President Trump paid little to no federal income taxes in recent years, according to the first series of New York Times stories on his tax returns.
ALBANY – President Donald Trump’s taxes were already at the center of at least two major New York investigations, even before The New York Times published a report Sunday on a trove of returns that raise a new round of questions and concerns.
New York Attorney General Letitia James and Manhattan District Attorney Cyrus Vance’s investigators have been scrutinizing the president and his companies for more than a year, with Vance’s battle to obtain Trump’s tax returns going the whole way to the Supreme Court.
In recent weeks, court filings from James and Vance have shed more light on the scope of their respective investigations and the type of potentially improper activity they’re looking for.
Now, those investigations will likely get fresh attention in the midst of the investigative report by The New York Times, which analyzed more than 15 years of Trump’s federal tax filings the newspaper obtained from confidential sources.
Here’s a closer look at the investigations:
Payment probe leads to Trump tax battle
Manhattan District Attorney Cy Vance’s office has been locked in a battle for Trump’s returns since at least early 2019, when Trump sued Vance in an attempt to block the prosecutor’s subpoena for tax records.
At the time, Vance, a Democrat, was investigating a $130,000 hush-money payment made by Michael Cohen, Trump’s former attorney and fixer, to adult-film star Stormy Daniels at the height of the presidential campaign in 2016. Daniels claimed she had an affair with Trump years ago.
Cohen admitted he was reimbursed by Trump and the Trump Organization, raising questions about whether any business records were falsified to shield from potential political damage.
Vance subpoenaed for eight years of Trump’s personal and business tax returns from Mazars USA, the president’s accounting firm. Last year, Trump sued in federal court to block the release, arguing the whole way to the Supreme Court.
The Supreme Court rejected Trump’s argument that he was entitled to immunity as president of the United States. But the court allowed Trump, a Republican, to return to the lower courts to make other arguments against the subpoena, including whether it is overbroad and burdensome.
Court papers suggest Trump fraud probe could be warranted
That court battle continues, with Trump and Vance’s attorneys arguing the case in a mid-level appeals court just last week.
As part of those arguments, Vance’s team submitted a court filing that suggested Trump could be subjected to a broader fraud investigation, citing a previous New York Times report and other news articles scrutinizing the Trump family’s tax strategies and the approaches it used to maximize the inheritance from the president’s father.
That’s why Trump shouldn’t be able to block Vance’s subpoena for his tax records, Vance’s team argued.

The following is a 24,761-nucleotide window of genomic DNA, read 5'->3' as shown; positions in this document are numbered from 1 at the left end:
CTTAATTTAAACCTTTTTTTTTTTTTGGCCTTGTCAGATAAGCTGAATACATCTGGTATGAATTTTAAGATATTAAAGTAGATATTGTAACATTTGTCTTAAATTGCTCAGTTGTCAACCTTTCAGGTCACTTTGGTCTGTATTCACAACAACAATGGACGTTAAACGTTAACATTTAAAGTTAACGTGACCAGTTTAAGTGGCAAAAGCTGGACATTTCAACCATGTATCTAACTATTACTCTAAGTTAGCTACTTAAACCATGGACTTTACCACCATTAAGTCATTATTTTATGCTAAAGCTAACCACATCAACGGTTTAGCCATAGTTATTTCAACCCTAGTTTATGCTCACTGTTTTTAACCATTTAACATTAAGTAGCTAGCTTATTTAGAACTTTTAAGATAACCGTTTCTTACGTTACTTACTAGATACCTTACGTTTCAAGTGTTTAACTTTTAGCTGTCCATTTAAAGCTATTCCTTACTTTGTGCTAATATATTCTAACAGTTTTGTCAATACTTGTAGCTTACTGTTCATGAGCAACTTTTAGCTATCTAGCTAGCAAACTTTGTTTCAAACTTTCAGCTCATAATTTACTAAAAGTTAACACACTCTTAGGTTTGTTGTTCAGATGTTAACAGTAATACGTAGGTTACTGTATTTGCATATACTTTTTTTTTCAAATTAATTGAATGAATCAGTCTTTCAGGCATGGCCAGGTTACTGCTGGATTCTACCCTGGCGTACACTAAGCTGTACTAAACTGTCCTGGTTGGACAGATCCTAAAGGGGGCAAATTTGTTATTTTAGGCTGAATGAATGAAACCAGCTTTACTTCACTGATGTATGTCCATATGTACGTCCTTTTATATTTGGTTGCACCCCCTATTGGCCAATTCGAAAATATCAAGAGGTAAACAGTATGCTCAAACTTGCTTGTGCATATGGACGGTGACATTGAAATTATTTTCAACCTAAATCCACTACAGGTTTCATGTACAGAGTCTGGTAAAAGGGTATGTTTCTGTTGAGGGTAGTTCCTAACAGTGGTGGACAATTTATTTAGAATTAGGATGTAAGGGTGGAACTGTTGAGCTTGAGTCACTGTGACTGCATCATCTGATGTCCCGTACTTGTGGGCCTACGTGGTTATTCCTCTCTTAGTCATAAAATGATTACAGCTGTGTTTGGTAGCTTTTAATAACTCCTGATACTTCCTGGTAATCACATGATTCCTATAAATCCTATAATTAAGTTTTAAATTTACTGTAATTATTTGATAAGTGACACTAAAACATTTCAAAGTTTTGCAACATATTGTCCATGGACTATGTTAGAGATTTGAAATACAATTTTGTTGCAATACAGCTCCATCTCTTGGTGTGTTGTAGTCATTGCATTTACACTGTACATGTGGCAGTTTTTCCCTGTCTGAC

“Indeed, the temporal scope of the subpoena is moderate when compared to the temporal scope of misconduct alleged in public reports,” the filing reads.
In reply, Trump’s attorneys accused Vance of engaging in “speculation and innuendo,” accusing him of being “engaged in a fishing expedition designed to harass the President”
AG probing whether Trump inflated value of properties
New York Attorney General Letitia James, a Democrat, launched an investigation of her own after Cohen testified before Congress in February 2019, accusing Trump of inflating his assets for personal gain.
Like Vance’s inquiry, a big part of James’ investigation appears focused on Trump’s taxes.
Last month, James’ office laid out the scope of her current investigation in a wide-ranging court motion seeking to force Eric Trump, the president’s son, to sit for a deposition.
Her investigation is focused on whether Trump improperly inflated the value of four properties – including his massive Seven Springs estate in northern Westchester County – to obtain tax benefits and better terms on bank loans.
In 2015, Donald Trump agreed to a conservation easement with the North American Land Trust for a 159-acre portion of the 212-acre Seven Springs property, vowing not to develop the land there after years of trying to turn it into a golf course or luxury housing.
The court filing shows James’ office is examining whether Trump inflated the assessed value of the sprawling property, which allowed one of his limited liability companies to claim a $21.1 million tax exemption on forms submitted to the IRS.
The Attorney General’s Office is also focusing on three other Trump properties, according to the motion: 40 Wall Street in Manhattan, the Trump International Hotel and Tower Chicago and the Trump National Golf Club in Los Angeles.
Last week, a state judge ordered Eric Trump to sit for a deposition with James’ office by Oct. 7, rejecting Trump’s push to delay the interview until after the election.
Like Vance’s investigation, James’ office has not accused Trump or his associates of any legal wrongdoing at this point.
Jon Campbell is a New York state government reporter for the USA TODAY Network. He can be reached at JCAMPBELL1@Gannett.com or on Twitter at @JonCampbellGAN.
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